By Tiffany Ashworth
For my first two years out of high school, I read N.T. Wright at every opportunity. People close to me, starting on the road to seminary themselves, introduced him and other authors to me that I had never encountered in my conservative evangelical upbringing. A new world of theological possibilities opened to me, further igniting yet significantly shaping my passion for ministry.
It was around that time I felt God leading me toward formal biblical and theological studies. I sat down with my best friend over cold sandwiches in a local café in Southern California and told her of my decision to major in Bible at Biola (Bible Institute of Los Angeles) and follow God’s call on my life into church ministry.
That was eleven years ago. I enrolled in Biola and left after one semester, disillusioned when a professor left me in tears after publicly announcing that he would pity me on judgment day because I questioned inerrancy. I moved on to study dance and English, earn my California and North Carolina teaching licenses in both subjects, teach public middle and high school Language Arts for five years, coach a dance team, become a mom, and support my husband through seminary and then the Doctor of Theology (Th.D.) program at Duke University.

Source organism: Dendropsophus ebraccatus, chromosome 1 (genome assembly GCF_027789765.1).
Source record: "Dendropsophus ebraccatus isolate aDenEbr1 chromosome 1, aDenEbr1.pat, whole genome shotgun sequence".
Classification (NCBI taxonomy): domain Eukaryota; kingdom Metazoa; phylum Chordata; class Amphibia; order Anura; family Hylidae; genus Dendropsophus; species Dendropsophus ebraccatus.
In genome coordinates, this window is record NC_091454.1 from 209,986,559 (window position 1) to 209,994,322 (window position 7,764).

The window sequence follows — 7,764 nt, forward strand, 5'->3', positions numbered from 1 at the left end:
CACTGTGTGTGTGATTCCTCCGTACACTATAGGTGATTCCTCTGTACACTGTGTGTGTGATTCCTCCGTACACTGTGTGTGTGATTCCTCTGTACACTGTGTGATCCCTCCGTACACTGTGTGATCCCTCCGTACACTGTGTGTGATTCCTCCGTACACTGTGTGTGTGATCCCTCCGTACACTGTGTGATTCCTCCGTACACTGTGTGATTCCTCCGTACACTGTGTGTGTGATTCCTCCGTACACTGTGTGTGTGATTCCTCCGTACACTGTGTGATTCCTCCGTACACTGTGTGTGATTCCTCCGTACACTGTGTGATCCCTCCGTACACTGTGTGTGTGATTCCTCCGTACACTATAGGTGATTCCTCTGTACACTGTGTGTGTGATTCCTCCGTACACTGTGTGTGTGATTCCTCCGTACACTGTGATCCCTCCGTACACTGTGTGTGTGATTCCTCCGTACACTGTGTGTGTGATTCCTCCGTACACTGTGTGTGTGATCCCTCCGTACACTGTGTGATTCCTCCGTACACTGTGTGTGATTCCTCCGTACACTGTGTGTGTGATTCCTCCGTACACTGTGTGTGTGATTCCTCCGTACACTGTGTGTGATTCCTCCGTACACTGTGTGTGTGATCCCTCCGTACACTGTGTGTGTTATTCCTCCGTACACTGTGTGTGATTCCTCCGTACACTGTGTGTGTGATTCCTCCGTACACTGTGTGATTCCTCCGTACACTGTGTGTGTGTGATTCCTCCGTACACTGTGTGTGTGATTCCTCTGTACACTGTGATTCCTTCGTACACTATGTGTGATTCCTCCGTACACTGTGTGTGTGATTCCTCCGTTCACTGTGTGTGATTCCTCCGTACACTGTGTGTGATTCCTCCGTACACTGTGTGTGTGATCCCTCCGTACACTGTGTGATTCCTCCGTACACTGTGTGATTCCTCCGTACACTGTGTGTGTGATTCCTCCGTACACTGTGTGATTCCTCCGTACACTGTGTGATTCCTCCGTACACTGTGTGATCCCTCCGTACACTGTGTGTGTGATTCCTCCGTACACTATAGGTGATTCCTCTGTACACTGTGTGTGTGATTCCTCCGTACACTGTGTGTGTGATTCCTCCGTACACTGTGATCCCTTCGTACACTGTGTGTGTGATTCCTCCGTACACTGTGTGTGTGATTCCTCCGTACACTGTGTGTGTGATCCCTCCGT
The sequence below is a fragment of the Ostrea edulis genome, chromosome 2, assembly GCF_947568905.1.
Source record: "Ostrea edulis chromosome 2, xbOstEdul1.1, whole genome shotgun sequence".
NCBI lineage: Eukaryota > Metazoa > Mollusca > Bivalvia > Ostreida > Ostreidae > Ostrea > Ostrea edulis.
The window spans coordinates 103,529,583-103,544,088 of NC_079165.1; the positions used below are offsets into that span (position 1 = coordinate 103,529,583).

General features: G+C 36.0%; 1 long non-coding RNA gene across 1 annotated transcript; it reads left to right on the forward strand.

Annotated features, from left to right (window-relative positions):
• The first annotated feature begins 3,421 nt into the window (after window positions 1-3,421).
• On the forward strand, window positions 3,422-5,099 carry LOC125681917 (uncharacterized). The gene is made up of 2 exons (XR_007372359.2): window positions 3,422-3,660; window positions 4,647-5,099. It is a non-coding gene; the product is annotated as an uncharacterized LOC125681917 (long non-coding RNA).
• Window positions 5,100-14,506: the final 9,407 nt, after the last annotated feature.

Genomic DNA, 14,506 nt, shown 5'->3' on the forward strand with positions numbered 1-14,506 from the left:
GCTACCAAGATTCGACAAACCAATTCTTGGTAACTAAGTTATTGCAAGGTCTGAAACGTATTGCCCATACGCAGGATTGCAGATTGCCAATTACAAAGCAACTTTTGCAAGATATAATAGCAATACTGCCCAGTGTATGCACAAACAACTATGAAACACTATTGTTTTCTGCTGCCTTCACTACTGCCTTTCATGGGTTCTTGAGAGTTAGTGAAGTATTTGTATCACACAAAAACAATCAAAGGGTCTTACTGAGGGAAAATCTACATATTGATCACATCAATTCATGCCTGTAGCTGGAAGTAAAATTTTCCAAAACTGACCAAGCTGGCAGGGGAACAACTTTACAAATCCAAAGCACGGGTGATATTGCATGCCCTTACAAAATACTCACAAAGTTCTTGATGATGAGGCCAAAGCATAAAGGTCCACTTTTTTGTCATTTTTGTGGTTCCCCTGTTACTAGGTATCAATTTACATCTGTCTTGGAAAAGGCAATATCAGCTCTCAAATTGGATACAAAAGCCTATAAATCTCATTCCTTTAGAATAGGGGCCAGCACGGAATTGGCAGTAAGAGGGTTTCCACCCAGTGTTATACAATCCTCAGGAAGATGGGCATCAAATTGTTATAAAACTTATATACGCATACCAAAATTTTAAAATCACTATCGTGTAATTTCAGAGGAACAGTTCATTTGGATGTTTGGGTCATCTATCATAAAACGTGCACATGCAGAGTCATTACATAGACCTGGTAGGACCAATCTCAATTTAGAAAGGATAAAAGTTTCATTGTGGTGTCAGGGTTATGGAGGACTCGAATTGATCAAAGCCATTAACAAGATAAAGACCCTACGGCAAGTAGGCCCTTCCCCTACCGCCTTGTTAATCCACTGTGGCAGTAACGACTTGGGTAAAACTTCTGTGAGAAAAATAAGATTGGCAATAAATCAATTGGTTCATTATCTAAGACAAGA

I actually decided to give up on formally studying Bible during my first week on Biola’s campus. My mom and I stumbled into the crowded bookstore to gather my course texts. I was piling books on top of her, and I believe it was at the moment that we began hauling the Hebrew and Greek books off the shelf that she paused: “Tiffany, are you sure you want to do this?” She proceeded to nudge me with questions about whether this was really a wise career choice for a woman. We argued, and when she asked a man nearby to confirm her concerns, he giggled as I feistily asserted that I wasn’t too interested in his opinion. My parents are loving, devout Christians, but there isn’t room in their theology for a skinny blonde girl to study Greek and Hebrew.